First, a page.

Why Christmas Gifts?

| | Posted: 20 December 2011

Where did Christmas gift giving come from? If we go back to the first Christmas story when God sent Jesus to earth, we recall that Jesus was given three gifts by the three wise men or Magi, which serve as the inspiration for all our Christmas gift giving today.

The Magi presented Jesus with gold, frankincense and myrrh. These gifts were very prophetic for they spoke of our Lord’s offices of King, Priest, and Savior.

GOLD: This carries obvious significance. It’s precious and worthy across all cultures and times. It’s a gift fit for royalty. It says to the Christ child, You will be a King

FRANKINCENSE: The name for this resin likely comes from incense of Franks since Frankish Crusaders reintroduced it to Europe. Although it is better known as “frankincense” to westerners the resin is also known as olibanum, which is derived from the Arabic al-lub (“the milk”) a reference to the milky sap tapped from the Boswellia tree. Frankincense has been touted for its medicinal and soothing properties. Herbalists say it is calming, restorative, gently clarifying, and meditative. Frankincense oil is thought to have stimulating, toning, and warming properties. The ancient world used it for treating depression. We recognize the word incense in its name. Ancient people burned frankincense, believing it to carry their prayers to heaven. Its use as incense illustrates His role as our Priest.

MYRRH: This is perhaps the most mysterious of the Gifts. It is a resin produced by a small, tough, scraggly tree that grows in semi-desert regions of North Africa and the Red Sea. Myrrh is an Arabic word for bitter, and it is considered a wound healer because of its strong antiseptic and anti-inflammatory properties. Calling it mo yao, the Chinese used it for centuries to treat wounds, bruises and bleeding and to relieve painful swelling.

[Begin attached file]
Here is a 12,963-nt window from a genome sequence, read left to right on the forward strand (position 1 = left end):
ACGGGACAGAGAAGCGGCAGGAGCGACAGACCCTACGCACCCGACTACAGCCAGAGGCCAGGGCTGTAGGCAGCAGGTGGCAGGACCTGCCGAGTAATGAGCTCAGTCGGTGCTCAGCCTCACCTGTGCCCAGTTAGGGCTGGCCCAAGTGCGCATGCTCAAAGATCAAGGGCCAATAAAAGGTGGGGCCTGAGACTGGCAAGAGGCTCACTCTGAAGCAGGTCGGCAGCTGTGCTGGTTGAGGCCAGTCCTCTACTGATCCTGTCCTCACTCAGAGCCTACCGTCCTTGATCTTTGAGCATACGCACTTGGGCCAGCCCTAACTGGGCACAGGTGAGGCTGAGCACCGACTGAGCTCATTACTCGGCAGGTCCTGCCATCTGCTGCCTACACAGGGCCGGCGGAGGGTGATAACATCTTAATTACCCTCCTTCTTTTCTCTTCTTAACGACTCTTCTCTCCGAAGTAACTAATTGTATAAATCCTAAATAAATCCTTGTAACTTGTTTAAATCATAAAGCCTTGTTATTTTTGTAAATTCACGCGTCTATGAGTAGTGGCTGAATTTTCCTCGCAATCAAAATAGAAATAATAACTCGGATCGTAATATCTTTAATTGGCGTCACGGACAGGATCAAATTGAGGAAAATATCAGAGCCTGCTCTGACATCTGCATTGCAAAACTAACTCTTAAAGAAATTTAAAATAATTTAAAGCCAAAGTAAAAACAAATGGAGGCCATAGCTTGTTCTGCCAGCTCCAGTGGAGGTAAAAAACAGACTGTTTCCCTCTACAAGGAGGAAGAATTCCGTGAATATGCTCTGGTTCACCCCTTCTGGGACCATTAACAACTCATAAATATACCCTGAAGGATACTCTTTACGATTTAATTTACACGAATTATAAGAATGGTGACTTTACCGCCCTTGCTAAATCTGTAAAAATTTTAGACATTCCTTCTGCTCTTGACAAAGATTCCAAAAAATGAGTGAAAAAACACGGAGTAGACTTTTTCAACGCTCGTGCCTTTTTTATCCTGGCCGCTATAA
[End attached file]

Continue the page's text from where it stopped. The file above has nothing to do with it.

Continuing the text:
The Egyptians made it famous in Biblical times, having acquired myrrh about the fifteenth century B.C. from Africa where cammiphora trees were abundant. It was used in incense, perfumes and holy ointments and also medicinally as recorded in the Ebers Papyrus. But its most notable use to them was that of an embalming material, used in Egyptian mummies. As an embalming ointment it signified that He was born to Die for the world. In fact, Myrrh was one of the burial spices of Jesus (John 19:39).

Although these were very expensive and now legendary gifts, they fall far short of the greatest gift given to men:

For the wages of sin is death, but the FREE GIFT OF GOD is eternal life in Christ Jesus our Lord.
–Romans 6:23

For by grace you have been saved through faith. And this is not your own doing; it is the GIFT OF GOD, not a result of works, so that no one may boast.
-Ephesians 2:8

Thanks be to God for his inexpressible gift!
-2 Corinthians 9:15

Merry Christmas everyone.

Comments are closed.


For the complete edition of the Chestermere Anchor

Accessing from a mobile device? Download one of our free apps for access to the full edition

apple-app-store

Amazon

google-play-store